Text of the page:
The barriers identified during the first survey provided information about how to better support clinicians in administering the assessments. We selected and used KT interventions to overcome barriers during the first 6 months of the project until therapists followed the procedures to assess patients at least 85% of the time. We categorized the barriers into knowledge and skills, social influences, and environmental context and resources using the Theoretical Domains Framework.16,17 These barriers guided the selection of a multicomponent KT intervention that included education, mentoring, development of knowledge tools, leadership support, chart audit and feedback, rewards, and environmental modifications.

To monitor use of the gait and balance assessments, we audited the medical charts. After using the additional KT strategies, including chart audit and feedback, reminders, and mentoring, use of the gait and balance assessments increased to as high as 100%. Therapists have followed the procedures for the gait and balance assessments at least 85% of the time for more than 26 months. After 15 months, we continued to monitor use of the gait and balance assessments but discontinued the feedback (that is, we stopped the KT intervention of feedback).

We started several activities to sustain the use of the gait and balance assessments at the hospital. The leadership team integrated the gait and balance assessments into the organizational goals and vision. To do this, the leaders determined the battery should be used throughout the organization. The leaders applied it using the same methods described here. Supervisors wrote performance appraisal goals for the physical therapists or physical therapy aides related to adhering to the use of the gait and balance assessments. Similarly, supervisors asked physical therapists or their aides to create performance appraisal goals related to using the gait and balance assessments. Human resources staff added the use of the gait and balance assessments into the physical therapist job descriptions. Routine clinical practices and processes incorporated the use of the gait and balance assessments. New-hire orientations also included a discussion of the gait and balance assessments and the importance of the procedure. Lastly, management is modifying the electronic medical record to accommodate gait and balance assessments data.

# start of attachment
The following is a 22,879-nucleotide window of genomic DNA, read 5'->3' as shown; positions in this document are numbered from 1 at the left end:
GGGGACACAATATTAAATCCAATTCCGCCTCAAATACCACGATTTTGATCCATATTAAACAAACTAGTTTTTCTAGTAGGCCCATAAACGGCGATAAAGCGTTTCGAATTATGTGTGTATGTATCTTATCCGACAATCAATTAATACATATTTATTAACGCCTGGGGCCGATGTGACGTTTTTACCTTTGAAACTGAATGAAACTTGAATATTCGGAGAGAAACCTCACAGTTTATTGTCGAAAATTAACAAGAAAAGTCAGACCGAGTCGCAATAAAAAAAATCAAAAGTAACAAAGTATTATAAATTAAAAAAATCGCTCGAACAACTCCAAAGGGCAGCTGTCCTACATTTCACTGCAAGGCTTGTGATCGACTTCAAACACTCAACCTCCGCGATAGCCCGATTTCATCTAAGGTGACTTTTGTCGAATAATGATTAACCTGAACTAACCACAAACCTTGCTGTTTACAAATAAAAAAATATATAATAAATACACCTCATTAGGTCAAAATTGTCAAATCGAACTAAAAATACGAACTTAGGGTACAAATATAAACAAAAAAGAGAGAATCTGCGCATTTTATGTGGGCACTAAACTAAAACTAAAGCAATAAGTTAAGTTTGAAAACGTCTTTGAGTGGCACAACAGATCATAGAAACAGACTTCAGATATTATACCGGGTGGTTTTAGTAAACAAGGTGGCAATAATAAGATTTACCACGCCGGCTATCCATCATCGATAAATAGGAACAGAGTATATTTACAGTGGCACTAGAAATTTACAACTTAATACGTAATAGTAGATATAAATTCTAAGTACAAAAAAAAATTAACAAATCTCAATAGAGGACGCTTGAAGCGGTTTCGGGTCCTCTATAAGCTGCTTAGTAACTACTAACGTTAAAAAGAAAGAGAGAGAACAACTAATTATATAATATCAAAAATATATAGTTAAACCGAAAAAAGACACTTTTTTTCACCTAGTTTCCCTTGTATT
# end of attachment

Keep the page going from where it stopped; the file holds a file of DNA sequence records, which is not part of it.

Delivery of the FIRST Program at the Hospital (Years 3–5)

In Year 3, we began to implement the gait training program. Using the same methods described earlier, we developed a multicomponent KT plan that was guided by the identification of barriers to using the program. Now in the fourth year of the program, we are continuing to develop KT interventions to improve fidelity of delivery of the FIRST program.


To date, we have used the gait and balance assessments at the hospital and have been monitoring their use for almost 3 years. Clinicians have been using the gait and balance assessments more than 85% of the time for over 2 years. The hospital has used the gait and balance assessments throughout the entire system. Now, the hospital uses it as a foundation for a learning health system. On a survey, all clinicians reported that using the gait and balance assessments increased use of outcome measures and guided their decisionmaking. Clinicians also reported discussing outcome measure results with colleagues. Clinicians reported an increased understanding of the value that these measures add to clinical practice. In addition, all clinicians reported that the culture within their department has shifted to one that is driven by data. They now have and use data rather than relying on subjective observations such as “The patient walks slowly” or “The patient has poor balance.”

Upon admission to the hospital, 71% of patients with stroke (n = 157) required physical assistance for at least one of the ambulatory outcome measures, and 32% required at least supervision for sitting. Almost of a third of participants (28%) had low assessment scores, indicating significant difficulties with walking and/or sitting. After 1 week, 53% of patients had detectable changes in the gait and balance assessments, and their gait continued to improve until they left the hospital. When investigating the gait and balance assessments to identify functional change not captured by the Functional Independence Measure (FIM) locomotion, a federally required measurement in inpatient rehabilitation, 34 of 95 participants (36%) with the necessary data demonstrated no change in week 1 FIM locomotion from admission, whereas 10 of 34 participants (29%) demonstrated clinically meaningful change for the 10MWT or 6MWT.